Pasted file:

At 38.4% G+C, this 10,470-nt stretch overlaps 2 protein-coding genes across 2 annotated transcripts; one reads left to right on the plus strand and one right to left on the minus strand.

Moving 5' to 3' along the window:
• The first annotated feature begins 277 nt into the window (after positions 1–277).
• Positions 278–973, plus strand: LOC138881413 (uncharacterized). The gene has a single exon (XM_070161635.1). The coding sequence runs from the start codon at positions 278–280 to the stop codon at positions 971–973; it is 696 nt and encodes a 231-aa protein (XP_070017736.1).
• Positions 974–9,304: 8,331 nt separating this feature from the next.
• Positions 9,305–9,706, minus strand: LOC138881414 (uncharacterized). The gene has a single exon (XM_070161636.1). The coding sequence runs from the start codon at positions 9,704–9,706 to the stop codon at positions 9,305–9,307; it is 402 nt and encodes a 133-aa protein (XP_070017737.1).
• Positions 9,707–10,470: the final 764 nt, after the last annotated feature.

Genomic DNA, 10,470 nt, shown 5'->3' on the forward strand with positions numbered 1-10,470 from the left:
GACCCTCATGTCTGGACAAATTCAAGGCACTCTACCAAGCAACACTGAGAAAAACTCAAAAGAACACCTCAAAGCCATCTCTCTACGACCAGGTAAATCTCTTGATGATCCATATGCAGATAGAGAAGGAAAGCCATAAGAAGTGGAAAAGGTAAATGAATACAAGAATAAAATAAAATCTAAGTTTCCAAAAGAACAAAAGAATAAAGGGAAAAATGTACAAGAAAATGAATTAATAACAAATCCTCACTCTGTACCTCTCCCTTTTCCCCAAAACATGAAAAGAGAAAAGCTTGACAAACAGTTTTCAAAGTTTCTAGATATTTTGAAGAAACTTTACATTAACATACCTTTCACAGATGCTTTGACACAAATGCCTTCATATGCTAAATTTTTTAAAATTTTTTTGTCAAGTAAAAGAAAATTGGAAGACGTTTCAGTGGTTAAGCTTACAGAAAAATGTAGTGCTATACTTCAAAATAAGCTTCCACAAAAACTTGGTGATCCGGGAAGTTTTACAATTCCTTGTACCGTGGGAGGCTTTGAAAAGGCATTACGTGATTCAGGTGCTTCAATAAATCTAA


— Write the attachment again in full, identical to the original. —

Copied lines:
At 38.4% G+C, this 10,470-nt stretch overlaps 2 protein-coding genes across 2 annotated transcripts; one reads left to right on the plus strand and one right to left on the minus strand.

Moving 5' to 3' along the window:
• The first annotated feature begins 277 nt into the window (after positions 1–277).
• Positions 278–973, plus strand: LOC138881413 (uncharacterized). The gene has a single exon (XM_070161635.1). The coding sequence runs from the start codon at positions 278–280 to the stop codon at positions 971–973; it is 696 nt and encodes a 231-aa protein (XP_070017736.1).
• Positions 974–9,304: 8,331 nt separating this feature from the next.
• Positions 9,305–9,706, minus strand: LOC138881414 (uncharacterized). The gene has a single exon (XM_070161636.1). The coding sequence runs from the start codon at positions 9,704–9,706 to the stop codon at positions 9,305–9,307; it is 402 nt and encodes a 133-aa protein (XP_070017737.1).
• Positions 9,707–10,470: the final 764 nt, after the last annotated feature.

Genomic DNA, 10,470 nt, shown 5'->3' on the forward strand with positions numbered 1-10,470 from the left:
GACCCTCATGTCTGGACAAATTCAAGGCACTCTACCAAGCAACACTGAGAAAAACTCAAAAGAACACCTCAAAGCCATCTCTCTACGACCAGGTAAATCTCTTGATGATCCATATGCAGATAGAGAAGGAAAGCCATAAGAAGTGGAAAAGGTAAATGAATACAAGAATAAAATAAAATCTAAGTTTCCAAAAGAACAAAAGAATAAAGGGAAAAATGTACAAGAAAATGAATTAATAACAAATCCTCACTCTGTACCTCTCCCTTTTCCCCAAAACATGAAAAGAGAAAAGCTTGACAAACAGTTTTCAAAGTTTCTAGATATTTTGAAGAAACTTTACATTAACATACCTTTCACAGATGCTTTGACACAAATGCCTTCATATGCTAAATTTTTTAAAATTTTTTTGTCAAGTAAAAGAAAATTGGAAGACGTTTCAGTGGTTAAGCTTACAGAAAAATGTAGTGCTATACTTCAAAATAAGCTTCCACAAAAACTTGGTGATCCGGGAAGTTTTACAATTCCTTGTACCGTGGGAGGCTTTGAAAAGGCATTACGTGATTCAGGTGCTTCAATAAATCTAA